the fistulas may be a viable method for completely eradicating the disease in some dogs.
Laser excision - Results using a Nd/YAG contact-tip laser to treat perianal fistulas have recently
been reported. A frosted, synthetic sapphire tip and a continuous impulse of 13 to 15 watts was used to
excise the fistulas, and the wound was closed primarily. Fecal tone was reduced and flatulence was
increased in 60% of the dogs and 20% of the dogs developed fecal incontinence. However, fecal
incontinence was effectively managed by means of diet modification. Overall success rate for the 20 dogs
that were treated was 95% over a mean follow-up time of 22.9 months. The treatment was particularly
effective relieving pain in those dogs with pre-existing anal stenosis.
Regardless of the surgical technique good local perianal hygiene must be provided by the owner.
Periodic clipping of the perianal region is mandatory. Owners are advised to flush the area with dilute
povidone iodine .1% or chlorhexidine acetate .5% for BID until the wounds are closed. Thereafter BID
hoseflushing under the tail is recommended if weather permits. Incontinence when present can usually be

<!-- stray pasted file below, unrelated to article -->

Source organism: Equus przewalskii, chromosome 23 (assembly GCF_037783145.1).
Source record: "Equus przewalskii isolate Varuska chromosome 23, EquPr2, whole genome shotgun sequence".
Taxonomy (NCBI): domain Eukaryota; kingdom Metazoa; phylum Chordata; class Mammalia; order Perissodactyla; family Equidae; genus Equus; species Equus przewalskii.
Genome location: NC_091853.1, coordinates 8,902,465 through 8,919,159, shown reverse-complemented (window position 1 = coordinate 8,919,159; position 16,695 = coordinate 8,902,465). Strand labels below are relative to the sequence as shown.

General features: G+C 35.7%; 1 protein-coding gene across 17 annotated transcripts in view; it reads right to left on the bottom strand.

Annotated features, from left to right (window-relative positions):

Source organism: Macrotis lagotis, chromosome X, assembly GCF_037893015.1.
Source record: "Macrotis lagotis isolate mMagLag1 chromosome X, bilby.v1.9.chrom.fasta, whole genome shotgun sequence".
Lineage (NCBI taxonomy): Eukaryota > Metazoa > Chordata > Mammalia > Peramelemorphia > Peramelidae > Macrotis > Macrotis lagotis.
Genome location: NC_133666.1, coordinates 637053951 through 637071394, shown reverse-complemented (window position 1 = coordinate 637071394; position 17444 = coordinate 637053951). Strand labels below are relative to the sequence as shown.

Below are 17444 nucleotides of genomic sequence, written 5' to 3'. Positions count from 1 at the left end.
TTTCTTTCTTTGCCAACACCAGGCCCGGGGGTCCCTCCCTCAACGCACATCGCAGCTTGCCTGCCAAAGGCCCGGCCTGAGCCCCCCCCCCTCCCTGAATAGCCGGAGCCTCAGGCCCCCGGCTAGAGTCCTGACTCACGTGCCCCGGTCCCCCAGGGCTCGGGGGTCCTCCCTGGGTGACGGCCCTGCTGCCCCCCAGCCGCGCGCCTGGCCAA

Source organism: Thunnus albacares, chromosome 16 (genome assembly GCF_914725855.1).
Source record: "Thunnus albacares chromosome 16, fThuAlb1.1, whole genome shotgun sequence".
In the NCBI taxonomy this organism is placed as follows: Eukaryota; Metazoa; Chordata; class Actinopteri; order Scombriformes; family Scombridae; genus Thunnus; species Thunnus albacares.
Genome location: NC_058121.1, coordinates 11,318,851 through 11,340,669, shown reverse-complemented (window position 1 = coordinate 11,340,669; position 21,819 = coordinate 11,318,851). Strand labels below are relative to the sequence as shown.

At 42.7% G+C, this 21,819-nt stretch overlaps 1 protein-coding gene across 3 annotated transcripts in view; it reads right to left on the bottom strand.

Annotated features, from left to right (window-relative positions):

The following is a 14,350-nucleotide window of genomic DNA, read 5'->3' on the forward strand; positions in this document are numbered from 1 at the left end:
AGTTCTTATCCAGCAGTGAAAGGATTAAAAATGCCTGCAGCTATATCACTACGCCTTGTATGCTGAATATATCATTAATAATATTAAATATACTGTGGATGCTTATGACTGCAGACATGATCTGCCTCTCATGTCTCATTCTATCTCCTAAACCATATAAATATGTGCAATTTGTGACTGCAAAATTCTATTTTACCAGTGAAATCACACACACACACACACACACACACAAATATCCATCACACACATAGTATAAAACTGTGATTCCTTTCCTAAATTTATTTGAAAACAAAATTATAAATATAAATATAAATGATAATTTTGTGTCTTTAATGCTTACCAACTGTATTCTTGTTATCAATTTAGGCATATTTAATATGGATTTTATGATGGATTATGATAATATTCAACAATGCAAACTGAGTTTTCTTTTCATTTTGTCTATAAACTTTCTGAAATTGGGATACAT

managed by direct modification by feeding a more highly digestible kibbled food. With excision techniques
new small developing fistulas as managed with either chemical silver nitrate cautery, deroofing and
fulguration or resection of the new fistulas.
Prognosis is guarded in all cases of perianal fistulas. I have personally had the best results with
sharp or laser excision techniques but risk of incontinence is high when the fistulas are deep. Deroofing and
fulguration is of questionable value when the fistulas extend > 90% around the circumference of the anus.
Cryotherapy has fallen out of favor because of postoperative stricture formation in most cases. Caudectomy
has not proved to be the cure all as once promised but seems to be a valuable ancillary technique that keep
fistulas from progressing and is especially suited for unmanageable dogs.